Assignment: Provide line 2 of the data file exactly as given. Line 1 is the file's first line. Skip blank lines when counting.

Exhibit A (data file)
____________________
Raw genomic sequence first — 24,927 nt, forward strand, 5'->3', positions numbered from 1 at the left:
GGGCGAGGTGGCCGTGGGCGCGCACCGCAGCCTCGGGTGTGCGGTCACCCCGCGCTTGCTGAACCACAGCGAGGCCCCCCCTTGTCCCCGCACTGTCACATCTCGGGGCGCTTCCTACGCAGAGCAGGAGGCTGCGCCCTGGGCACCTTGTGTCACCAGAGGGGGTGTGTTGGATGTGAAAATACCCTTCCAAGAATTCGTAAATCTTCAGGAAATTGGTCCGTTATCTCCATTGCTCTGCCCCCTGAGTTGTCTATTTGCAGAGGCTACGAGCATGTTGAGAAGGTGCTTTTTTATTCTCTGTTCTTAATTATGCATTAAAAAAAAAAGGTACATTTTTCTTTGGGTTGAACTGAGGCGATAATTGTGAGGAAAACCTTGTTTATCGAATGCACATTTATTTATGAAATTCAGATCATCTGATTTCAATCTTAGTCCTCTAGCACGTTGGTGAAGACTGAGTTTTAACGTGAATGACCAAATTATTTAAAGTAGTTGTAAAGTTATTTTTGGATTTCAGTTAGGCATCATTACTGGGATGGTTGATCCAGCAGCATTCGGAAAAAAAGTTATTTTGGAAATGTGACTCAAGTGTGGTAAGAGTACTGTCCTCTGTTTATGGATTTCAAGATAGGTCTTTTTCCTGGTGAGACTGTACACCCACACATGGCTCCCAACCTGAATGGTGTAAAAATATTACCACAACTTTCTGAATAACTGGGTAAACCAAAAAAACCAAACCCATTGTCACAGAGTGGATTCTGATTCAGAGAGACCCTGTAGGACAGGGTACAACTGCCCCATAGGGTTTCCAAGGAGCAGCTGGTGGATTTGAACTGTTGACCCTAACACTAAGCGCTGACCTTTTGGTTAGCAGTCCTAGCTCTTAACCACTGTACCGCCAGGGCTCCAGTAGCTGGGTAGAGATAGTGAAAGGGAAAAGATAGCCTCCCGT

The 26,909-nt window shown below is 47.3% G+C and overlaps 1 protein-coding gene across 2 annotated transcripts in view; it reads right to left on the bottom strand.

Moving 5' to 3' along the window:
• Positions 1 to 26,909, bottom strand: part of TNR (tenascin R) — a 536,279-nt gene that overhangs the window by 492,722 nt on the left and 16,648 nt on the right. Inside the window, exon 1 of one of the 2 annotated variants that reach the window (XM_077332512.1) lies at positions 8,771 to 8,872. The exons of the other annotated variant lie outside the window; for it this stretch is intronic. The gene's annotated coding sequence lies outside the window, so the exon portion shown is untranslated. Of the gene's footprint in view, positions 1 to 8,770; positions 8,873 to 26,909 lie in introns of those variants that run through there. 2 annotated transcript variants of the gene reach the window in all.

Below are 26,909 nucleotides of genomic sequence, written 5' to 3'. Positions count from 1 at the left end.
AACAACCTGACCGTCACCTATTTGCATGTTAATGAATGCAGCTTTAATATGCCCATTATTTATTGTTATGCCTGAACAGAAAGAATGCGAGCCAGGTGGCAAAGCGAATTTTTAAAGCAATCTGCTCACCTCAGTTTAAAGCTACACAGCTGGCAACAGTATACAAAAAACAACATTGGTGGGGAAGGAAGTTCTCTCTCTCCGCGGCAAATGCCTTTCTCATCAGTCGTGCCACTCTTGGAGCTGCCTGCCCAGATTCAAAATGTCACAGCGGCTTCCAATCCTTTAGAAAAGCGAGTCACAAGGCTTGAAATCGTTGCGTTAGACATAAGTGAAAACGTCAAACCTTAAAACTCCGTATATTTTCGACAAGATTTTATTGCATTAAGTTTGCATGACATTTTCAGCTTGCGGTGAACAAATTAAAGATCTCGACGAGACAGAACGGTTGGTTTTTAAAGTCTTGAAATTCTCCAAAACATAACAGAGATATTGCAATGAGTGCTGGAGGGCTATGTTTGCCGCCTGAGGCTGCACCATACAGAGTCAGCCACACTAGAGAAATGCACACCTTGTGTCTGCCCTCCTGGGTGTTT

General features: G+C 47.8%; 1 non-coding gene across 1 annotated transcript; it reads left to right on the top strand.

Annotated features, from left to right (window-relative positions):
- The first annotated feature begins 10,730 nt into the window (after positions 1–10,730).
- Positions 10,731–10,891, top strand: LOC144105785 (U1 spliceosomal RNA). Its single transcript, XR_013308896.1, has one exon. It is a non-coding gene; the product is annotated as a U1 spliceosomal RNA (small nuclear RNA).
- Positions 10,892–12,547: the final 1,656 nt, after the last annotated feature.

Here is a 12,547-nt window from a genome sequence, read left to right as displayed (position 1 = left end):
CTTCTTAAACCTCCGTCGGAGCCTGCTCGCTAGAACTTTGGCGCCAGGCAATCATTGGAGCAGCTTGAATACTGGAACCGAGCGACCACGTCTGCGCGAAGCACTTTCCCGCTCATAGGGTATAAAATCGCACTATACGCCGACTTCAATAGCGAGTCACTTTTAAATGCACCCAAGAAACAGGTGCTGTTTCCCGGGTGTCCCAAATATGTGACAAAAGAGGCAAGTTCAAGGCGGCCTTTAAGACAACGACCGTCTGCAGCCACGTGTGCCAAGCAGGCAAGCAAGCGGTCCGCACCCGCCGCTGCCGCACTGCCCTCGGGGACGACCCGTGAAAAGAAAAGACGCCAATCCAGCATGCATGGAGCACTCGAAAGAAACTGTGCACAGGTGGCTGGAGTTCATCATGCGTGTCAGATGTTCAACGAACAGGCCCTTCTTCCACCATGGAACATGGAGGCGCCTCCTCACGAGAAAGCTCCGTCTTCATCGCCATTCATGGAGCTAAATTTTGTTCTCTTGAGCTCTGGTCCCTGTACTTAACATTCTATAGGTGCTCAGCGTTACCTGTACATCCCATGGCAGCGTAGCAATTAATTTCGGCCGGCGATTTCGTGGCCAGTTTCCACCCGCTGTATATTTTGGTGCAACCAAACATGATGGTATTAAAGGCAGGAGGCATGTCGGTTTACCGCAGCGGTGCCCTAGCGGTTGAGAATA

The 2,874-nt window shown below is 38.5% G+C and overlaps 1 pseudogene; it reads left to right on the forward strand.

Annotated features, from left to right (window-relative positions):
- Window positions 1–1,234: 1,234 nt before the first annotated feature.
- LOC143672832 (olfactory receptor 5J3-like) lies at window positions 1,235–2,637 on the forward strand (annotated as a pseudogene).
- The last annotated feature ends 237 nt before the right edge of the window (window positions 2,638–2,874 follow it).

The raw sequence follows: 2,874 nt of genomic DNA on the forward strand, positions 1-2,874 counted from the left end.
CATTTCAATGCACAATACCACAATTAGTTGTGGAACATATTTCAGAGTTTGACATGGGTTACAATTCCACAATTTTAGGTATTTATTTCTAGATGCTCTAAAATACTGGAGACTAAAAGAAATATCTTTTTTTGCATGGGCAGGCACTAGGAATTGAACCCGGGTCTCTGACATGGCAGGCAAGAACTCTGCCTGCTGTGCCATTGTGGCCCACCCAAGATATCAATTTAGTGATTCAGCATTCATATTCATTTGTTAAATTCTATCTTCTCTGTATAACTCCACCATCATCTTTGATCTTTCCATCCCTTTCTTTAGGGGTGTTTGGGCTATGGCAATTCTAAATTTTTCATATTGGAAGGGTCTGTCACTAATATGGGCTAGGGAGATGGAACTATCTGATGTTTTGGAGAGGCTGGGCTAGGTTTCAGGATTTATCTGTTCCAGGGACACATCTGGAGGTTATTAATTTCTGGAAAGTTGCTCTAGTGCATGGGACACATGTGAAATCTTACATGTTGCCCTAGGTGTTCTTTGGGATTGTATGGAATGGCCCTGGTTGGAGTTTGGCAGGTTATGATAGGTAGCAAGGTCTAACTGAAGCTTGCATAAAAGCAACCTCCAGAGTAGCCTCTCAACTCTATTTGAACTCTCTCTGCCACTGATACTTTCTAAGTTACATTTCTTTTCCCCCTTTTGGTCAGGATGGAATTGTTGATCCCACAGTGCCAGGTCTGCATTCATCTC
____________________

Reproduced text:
GGGCGAGGTGGCCGTGGGCGCGCACCGCAGCCTCGGGTGTGCGGTCACCCCGCGCTTGCTGAACCACAGCGAGGCCCCCCCTTGTCCCCGCACTGTCACATCTCGGGGCGCTTCCTACGCAGAGCAGGAGGCTGCGCCCTGGGCACCTTGTGTCACCAGAGGGGGTGTGTTGGATGTGAAAATACCCTTCCAAGAATTCGTAAATCTTCAGGAAATTGGTCCGTTATCTCCATTGCTCTGCCCCCTGAGTTGTCTATTTGCAGAGGCTACGAGCATGTTGAGAAGGTGCTTTTTTATTCTCTGTTCTTAATTATGCATTAAAAAAAAAAGGTACATTTTTCTTTGGGTTGAACTGAGGCGATAATTGTGAGGAAAACCTTGTTTATCGAATGCACATTTATTTATGAAATTCAGATCATCTGATTTCAATCTTAGTCCTCTAGCACGTTGGTGAAGACTGAGTTTTAACGTGAATGACCAAATTATTTAAAGTAGTTGTAAAGTTATTTTTGGATTTCAGTTAGGCATCATTACTGGGATGGTTGATCCAGCAGCATTCGGAAAAAAAGTTATTTTGGAAATGTGACTCAAGTGTGGTAAGAGTACTGTCCTCTGTTTATGGATTTCAAGATAGGTCTTTTTCCTGGTGAGACTGTACACCCACACATGGCTCCCAACCTGAATGGTGTAAAAATATTACCACAACTTTCTGAATAACTGGGTAAACCAAAAAAACCAAACCCATTGTCACAGAGTGGATTCTGATTCAGAGAGACCCTGTAGGACAGGGTACAACTGCCCCATAGGGTTTCCAAGGAGCAGCTGGTGGATTTGAACTGTTGACCCTAACACTAAGCGCTGACCTTTTGGTTAGCAGTCCTAGCTCTTAACCACTGTACCGCCAGGGCTCCAGTAGCTGGGTAGAGATAGTGAAAGGGAAAAGATAGCCTCCCGT